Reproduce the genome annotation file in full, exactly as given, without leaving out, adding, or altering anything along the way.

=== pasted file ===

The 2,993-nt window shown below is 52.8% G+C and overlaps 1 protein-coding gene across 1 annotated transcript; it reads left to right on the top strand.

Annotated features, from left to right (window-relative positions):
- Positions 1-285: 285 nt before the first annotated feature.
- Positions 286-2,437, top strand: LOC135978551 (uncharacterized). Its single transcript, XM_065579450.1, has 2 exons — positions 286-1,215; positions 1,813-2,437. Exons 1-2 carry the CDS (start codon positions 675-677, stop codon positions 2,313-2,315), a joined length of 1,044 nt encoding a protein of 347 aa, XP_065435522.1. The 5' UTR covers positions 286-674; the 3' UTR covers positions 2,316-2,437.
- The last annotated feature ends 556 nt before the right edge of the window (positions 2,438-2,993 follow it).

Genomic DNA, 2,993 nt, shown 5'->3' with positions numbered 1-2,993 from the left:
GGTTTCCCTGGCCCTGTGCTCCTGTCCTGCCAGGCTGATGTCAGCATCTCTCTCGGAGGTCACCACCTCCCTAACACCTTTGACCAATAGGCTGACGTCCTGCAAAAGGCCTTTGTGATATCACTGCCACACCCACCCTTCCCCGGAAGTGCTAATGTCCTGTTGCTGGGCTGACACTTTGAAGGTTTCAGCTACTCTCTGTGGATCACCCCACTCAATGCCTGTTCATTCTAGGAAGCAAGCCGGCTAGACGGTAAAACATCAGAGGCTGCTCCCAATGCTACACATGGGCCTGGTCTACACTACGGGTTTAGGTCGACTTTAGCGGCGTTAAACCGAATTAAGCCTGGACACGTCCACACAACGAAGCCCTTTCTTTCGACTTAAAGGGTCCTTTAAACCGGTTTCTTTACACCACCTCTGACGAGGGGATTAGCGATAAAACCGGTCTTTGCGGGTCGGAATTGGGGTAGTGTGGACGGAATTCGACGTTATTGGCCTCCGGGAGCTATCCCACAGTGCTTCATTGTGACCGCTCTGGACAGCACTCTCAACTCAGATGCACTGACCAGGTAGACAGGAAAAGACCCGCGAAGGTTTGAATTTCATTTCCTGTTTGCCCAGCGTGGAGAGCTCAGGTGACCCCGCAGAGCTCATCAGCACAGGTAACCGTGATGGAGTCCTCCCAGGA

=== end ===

The 2,993-nt window shown below is 52.8% G+C and overlaps 1 protein-coding gene across 1 annotated transcript; it reads left to right on the top strand.

Annotated features, from left to right (window-relative positions):
- Positions 1-285: 285 nt before the first annotated feature.
- Positions 286-2,437, top strand: LOC135978551 (uncharacterized). Its single transcript, XM_065579450.1, has 2 exons — positions 286-1,215; positions 1,813-2,437. Exons 1-2 carry the CDS (start codon positions 675-677, stop codon positions 2,313-2,315), a joined length of 1,044 nt encoding a protein of 347 aa, XP_065435522.1. The 5' UTR covers positions 286-674; the 3' UTR covers positions 2,316-2,437.
- The last annotated feature ends 556 nt before the right edge of the window (positions 2,438-2,993 follow it).

Genomic DNA, 2,993 nt, shown 5'->3' with positions numbered 1-2,993 from the left:
GGTTTCCCTGGCCCTGTGCTCCTGTCCTGCCAGGCTGATGTCAGCATCTCTCTCGGAGGTCACCACCTCCCTAACACCTTTGACCAATAGGCTGACGTCCTGCAAAAGGCCTTTGTGATATCACTGCCACACCCACCCTTCCCCGGAAGTGCTAATGTCCTGTTGCTGGGCTGACACTTTGAAGGTTTCAGCTACTCTCTGTGGATCACCCCACTCAATGCCTGTTCATTCTAGGAAGCAAGCCGGCTAGACGGTAAAACATCAGAGGCTGCTCCCAATGCTACACATGGGCCTGGTCTACACTACGGGTTTAGGTCGACTTTAGCGGCGTTAAACCGAATTAAGCCTGGACACGTCCACACAACGAAGCCCTTTCTTTCGACTTAAAGGGTCCTTTAAACCGGTTTCTTTACACCACCTCTGACGAGGGGATTAGCGATAAAACCGGTCTTTGCGGGTCGGAATTGGGGTAGTGTGGACGGAATTCGACGTTATTGGCCTCCGGGAGCTATCCCACAGTGCTTCATTGTGACCGCTCTGGACAGCACTCTCAACTCAGATGCACTGACCAGGTAGACAGGAAAAGACCCGCGAAGGTTTGAATTTCATTTCCTGTTTGCCCAGCGTGGAGAGCTCAGGTGACCCCGCAGAGCTCATCAGCACAGGTAACCGTGATGGAGTCCTCCCAGGA